The Widows

I have to admit at the outset that I struggled a bit to get into The Widows by Jess Montgomery. I don’t know if it was the book or just my attitude at the time but I came very close to bailing. However, I am glad that I didn’t as I became quite engaged with the story and the strong female characters within.

Based in 1924 Ohio coal-mining country, this is the story of two women, both young widows, who overcome the powerful grip of grief and pain to stand strong for what they believe in. Lily Ross’s husband, Sheriff Daniel Ross, had been murdered and pregnant Lily is asked to replace him as Sheriff until elections can be held to fill the role ‘properly’. Marvena Whitcomb, Daniel’s best friend, (unbeknownst to Lily) is in the throes of grieving for her own husband who was killed in an explosion at Ross Mining Company’s Mine No 9, also known as “The Widowmaker”.

Two prominent themes, still evident today, thread through this story. Both Lily and Marvena are powerfully courageous women butting up against a male-dominant societal norm that is eager to suppress and negate them.

In a town where corporate greed has been responsible for the killing and maiming of many of the town’s miners, organizing for unionization puts Marvena directly in the sights of the ruthless mine owner, Luther Ross. He will stop at nothing to suppress calls for improved conditions at his mine.

Lily too meets powerful resistance as she tries to uncover the truth about her husband’s murder. In a town where trusting someone can be a fatal mistake, these two women must find the courage to overcome their fear and join forces to uncover the truth that will set them and their community free.

All of the female characters in this story demonstrate an iron rod of internal strength and commitment to caring and nurturing their families and their community.

In the author’s notes, Jess Montgomery talks about learning that in 1925, in Vinton County Ohio, a woman by the name of Maude Collins was elected Sheriff after filling the post temporarily upon the unexpected death of her husband, Fletcher Collins. She went on to have a long career in law enforcement.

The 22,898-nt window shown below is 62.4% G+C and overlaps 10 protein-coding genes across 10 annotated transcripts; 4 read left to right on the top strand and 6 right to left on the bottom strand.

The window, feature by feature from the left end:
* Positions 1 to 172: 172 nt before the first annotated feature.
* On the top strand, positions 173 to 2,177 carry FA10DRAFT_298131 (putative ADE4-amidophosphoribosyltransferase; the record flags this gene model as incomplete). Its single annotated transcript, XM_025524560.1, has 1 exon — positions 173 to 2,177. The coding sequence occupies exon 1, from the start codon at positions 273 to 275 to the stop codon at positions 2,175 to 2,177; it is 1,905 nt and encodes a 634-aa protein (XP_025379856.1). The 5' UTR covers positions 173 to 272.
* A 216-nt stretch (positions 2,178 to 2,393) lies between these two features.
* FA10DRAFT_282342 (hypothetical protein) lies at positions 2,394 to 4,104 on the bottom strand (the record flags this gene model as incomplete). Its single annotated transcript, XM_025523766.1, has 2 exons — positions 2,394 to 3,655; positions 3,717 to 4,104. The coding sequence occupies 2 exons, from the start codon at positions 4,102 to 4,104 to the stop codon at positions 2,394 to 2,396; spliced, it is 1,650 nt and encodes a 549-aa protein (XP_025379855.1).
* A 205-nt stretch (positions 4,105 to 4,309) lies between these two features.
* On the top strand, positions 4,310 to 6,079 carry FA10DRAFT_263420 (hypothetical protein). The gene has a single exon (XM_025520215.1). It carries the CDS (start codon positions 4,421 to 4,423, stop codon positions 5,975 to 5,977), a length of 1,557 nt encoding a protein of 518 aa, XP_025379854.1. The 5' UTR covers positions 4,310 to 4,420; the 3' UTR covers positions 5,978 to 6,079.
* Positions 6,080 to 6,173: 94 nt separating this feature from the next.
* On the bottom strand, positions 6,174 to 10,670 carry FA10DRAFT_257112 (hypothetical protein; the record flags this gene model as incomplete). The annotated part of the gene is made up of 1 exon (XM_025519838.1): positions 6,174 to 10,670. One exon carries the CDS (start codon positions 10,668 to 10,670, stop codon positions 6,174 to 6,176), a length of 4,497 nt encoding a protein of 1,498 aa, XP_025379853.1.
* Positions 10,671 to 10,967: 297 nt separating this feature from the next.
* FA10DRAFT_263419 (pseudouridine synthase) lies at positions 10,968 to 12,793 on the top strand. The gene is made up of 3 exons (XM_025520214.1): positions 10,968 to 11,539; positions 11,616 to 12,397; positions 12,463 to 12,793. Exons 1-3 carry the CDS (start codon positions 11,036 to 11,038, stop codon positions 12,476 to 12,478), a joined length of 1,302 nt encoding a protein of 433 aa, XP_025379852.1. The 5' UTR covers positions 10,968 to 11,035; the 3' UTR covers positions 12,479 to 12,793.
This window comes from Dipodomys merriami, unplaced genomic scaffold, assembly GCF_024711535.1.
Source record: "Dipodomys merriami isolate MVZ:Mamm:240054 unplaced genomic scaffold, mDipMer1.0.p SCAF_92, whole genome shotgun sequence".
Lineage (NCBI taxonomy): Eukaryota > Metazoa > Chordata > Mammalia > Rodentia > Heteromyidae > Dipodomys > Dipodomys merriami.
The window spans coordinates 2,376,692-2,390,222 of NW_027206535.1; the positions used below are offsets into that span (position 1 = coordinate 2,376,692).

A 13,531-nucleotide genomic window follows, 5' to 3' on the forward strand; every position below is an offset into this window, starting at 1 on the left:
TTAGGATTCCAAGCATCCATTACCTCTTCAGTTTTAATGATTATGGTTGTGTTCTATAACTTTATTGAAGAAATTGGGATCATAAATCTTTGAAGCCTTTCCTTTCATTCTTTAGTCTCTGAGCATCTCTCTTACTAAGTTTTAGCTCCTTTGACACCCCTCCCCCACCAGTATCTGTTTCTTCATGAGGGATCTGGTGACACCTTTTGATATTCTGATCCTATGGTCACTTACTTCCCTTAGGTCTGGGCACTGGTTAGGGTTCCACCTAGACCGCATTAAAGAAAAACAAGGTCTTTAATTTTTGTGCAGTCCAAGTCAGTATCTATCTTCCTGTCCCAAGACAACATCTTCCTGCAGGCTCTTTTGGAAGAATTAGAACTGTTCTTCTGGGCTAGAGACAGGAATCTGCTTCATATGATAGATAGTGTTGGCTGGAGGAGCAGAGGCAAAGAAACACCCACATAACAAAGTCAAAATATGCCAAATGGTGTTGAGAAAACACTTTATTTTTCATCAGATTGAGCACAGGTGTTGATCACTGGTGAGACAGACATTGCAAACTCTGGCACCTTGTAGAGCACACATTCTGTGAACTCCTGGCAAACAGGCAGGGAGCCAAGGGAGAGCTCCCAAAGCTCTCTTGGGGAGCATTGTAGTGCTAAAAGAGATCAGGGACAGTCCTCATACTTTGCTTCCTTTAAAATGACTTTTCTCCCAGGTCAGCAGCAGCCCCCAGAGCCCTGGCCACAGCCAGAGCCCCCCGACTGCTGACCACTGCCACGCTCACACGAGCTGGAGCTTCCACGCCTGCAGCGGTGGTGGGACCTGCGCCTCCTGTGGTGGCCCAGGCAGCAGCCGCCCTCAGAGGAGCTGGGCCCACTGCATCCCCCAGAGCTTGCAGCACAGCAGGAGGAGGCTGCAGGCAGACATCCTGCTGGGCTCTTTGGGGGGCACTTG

Technically, The Widows is at times well-written and then, variously choppy. I struggled off and on to keep characters straight but the underlying story was strong and some of Montgomery’s descriptions of the countryside landscapes were just gorgeous. So, I would rate The Widows 3*** for writing but 4**** for the story and the character development.

— Nancy C.

The Girl They Left Behind

I’m an avid reader who reads many different genres but historical fiction is the one genre that I regularly gravitate towards. When you read a lot of one genre, you sometimes feel like you’ve read it all. The Girl They Left Behind by Roxanne Veletzos brings something new to this very popular genre with an engaging, informative and heart-felt story based on her mother’s early life during WWII and later during the Soviet occupation of Romania.

During the horrors of the 1941 Pogrom in Bucharest, Veletzos’ grandparents made the difficult choice to leave their three-year-old daughter, Natalia, on the steps of a building hoping to give her a chance to survive. Sent to an orphanage, she was quickly adopted by a wealthy couple who were devoted to her and gave her life of privilege.

Veletzos follows her mother’s early life and also provides vivid descriptions of Bucharest during WWII and afterwards when the Soviets took control, a time when life for many Romanians continued to be fraught with uncertainty and danger – especially those who didn’t support the Communist regime. She includes the lesser known history of Romania during these times and blends her personal family history into a riveting, fictional read. This is a captivating, sometimes heart-wrenching story about family bonds, resilience and hope.

I highly recommend The Girl They Left Behind to fans of historical fiction who enjoy getting a different perspective in the popular WWII historical fiction genre and especially for those of us who think they’ve ‘read it all’. Veletzos may just surprise you.

— Laurie P.

The Long Night is upon fans of Game of Thrones